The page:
Of course the easy response by Catholics is as you say. The Eucharist is the source and summit of of Christian life. We actually believe that we are saved by it and have been obliged, ever since it was first instituted by God with the Jews before the final plague, to always receive it. Therefore, it would be a distraction from the Eucharist if the summit of the Mass became the preaching, or if the preacher, because of his charismatic preaching, became the center of attention – rather than Christ Jesus.

      Nevertheless, there is PLENTY of room in the Catholic Church for practical life application of the readings at Mass. I notice that many good priests intentionally avoid Protestant style preaching simply because they don’t want to take away from the source and summit of the Mass. They are fully capable and eloquent speakers – as you’ll notice outside of the Mass, but they humbling avoid that in the Mass setting. You’ll also notice some priests who will give long homilies and remind you of a protestant preacher, but I have found those priests to show a great lack of concern for the true dignity and holiness of the Mass.

      So, to answer your question, I would say that preaching is valued, but there is a concern for it not to be elevated at the Mass. As Protestants avoid Mary and other things to avoid looking Catholic, we too avoid a few things to avoid looking Protestant, and there are merits and silliness to that.

      It seems like the great preachers in the history of the Church were dealing with heresies, but from what I’ve experienced, especially with the Dominicans, there is a higher quality to their homilies versus diocesan priests.

      I know how difficult the idea of conversion may be in the light of possibly losing something that you sense to be important in your ongoing Christian growth. I have a dear friend who would become a Catholic if only the Mass were as ‘entertaining’ as Protestant Church. Again the charismatic and life application preaching and music . . . The sacrifice seems great!

      To this I would say two things.

      1. The good news is that God didn’t call you to be entertained or wonderfully preached to. Rather, He called you to be faithful. For this reason alone you are obliged to respond to the truth that has been revealed to you about His Church established for you.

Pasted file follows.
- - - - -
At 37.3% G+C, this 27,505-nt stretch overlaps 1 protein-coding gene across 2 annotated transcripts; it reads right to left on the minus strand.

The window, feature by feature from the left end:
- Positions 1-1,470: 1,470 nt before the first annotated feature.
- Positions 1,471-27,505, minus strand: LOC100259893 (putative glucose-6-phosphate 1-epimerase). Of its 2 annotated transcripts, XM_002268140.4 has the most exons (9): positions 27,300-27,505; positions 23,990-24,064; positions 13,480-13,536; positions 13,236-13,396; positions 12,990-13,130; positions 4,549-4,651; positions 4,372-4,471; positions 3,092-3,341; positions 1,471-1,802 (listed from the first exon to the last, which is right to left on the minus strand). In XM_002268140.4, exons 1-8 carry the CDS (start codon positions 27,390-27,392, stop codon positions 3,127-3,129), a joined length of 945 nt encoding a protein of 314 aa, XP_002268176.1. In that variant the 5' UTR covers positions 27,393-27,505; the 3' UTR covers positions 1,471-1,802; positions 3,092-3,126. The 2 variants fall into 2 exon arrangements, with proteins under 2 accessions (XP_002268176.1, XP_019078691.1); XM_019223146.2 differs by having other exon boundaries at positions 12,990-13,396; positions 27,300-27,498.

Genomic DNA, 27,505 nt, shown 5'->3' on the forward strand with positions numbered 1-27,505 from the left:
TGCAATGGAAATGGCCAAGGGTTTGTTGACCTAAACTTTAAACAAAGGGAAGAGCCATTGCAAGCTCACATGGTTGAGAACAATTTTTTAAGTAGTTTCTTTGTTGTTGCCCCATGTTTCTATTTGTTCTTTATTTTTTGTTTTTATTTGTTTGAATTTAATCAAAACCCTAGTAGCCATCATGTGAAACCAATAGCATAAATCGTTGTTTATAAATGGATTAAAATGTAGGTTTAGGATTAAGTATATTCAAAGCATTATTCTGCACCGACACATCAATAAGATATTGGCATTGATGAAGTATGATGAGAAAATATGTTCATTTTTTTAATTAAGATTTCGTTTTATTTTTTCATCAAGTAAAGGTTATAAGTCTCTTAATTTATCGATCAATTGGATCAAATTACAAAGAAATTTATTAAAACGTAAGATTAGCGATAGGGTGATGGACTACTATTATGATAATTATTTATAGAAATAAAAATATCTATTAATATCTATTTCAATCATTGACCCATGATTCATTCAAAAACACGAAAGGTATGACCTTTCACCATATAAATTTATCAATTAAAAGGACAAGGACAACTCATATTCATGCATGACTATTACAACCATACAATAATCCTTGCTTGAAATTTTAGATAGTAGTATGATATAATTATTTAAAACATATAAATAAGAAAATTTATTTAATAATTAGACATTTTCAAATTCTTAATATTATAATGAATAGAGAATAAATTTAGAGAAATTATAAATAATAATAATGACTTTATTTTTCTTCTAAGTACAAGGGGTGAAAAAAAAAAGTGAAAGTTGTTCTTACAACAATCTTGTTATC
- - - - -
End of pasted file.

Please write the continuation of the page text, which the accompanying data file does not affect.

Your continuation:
2. How great of a profit is there to lose a few things and gain many things?

      I’ve been where you are. It’s all worked out. You might have to compensate for what you are missing in other ways (e.g. reading good books), but you’ll be fine. Also check out some of the homilists at http://www.mycatholictube.com.

      • homesower

        A follow-up. I was confirmed into the Catholic Church this Easter vigil. It has created tensions at home, but they are getting better. I still go to my old church after mass, to sit with my wife.

        One of the things that started me on this journey was my old church’s twisting of language. They’d deride “religion” saying it got in the way of relationship. When you start changing the meaning of language to fit your message you sneak into dishonesty at such a fundamental level that truth itself loses its meaning. In the Catholic church I found a place where words still mean something and will continue to hold that meaning.
        I’m no lover of ritual, but it would appear that Christianity has always had ritual and if I want to fit into the communion of saints, I’d better do what they do.
        Meanwhile the protestants will continue to jettison whatever they don’t like about traditional Christianity because they lack an understanding of the communion of saints. If the old saints have gone bye-bye never to return then we can live for the present age, but if they are looking on and participating with us then we need to think historically and with an eye on eternity.

        • WOW! Welcome home Joffre!!! I enjoyed that your spark was the relativism of language. Words do mean something.

    • Researching Church History

      Please research church history and visit an Orthodox Church. You will find the scripture teaching and all the original rituals and sacraments. The Orthodox are prior to the 1054 Great Schism when the “Roman Catholics” broke off.

  • Michael S Clifford

    The other day I was told by Fr. Nix that we have to accept Protestants as Christians (Catholic Catechism 818). In other words, SOME Protestants are Christians (846).

  • Michael S Clifford

    The only real Christians are Traditionalist “Roman” Catholics (St. Matthew 16:18-19; 18:17-18; St. Luke 10:16; Acts of the Apostles 11:26; Bp. St. Ignatius of Antioch to the Smyrnaeans 8:2 in 107)!

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500 Years of Protestantism: The Failure of Protestant Emotionalism

A

s we move beyond the five hundred year anniversary of the Protestant reformulation on October 31, 2017, I have been looking back and examining the new things that Protestantism brought. In the previous installment of this series (The Cycle of Insanity) I took a look at the cyclical and symptomatic evolution of ‘The Praxis Conference’ and its goal to reclaim the historical church’s priority on liturgy, art, and sacred space into the modern-day evangelical context. The issues that The Praxis Conference is attempting to resolve have been instigated by the perpetual question posed to Protestantism; that is, ‘What is missing from our space?’ Yet, the more profound question, at least for the purpose of this installment, is, ‘What has pretended to replace what has been missing from their space?’

The Purpose of Sacred Liturgy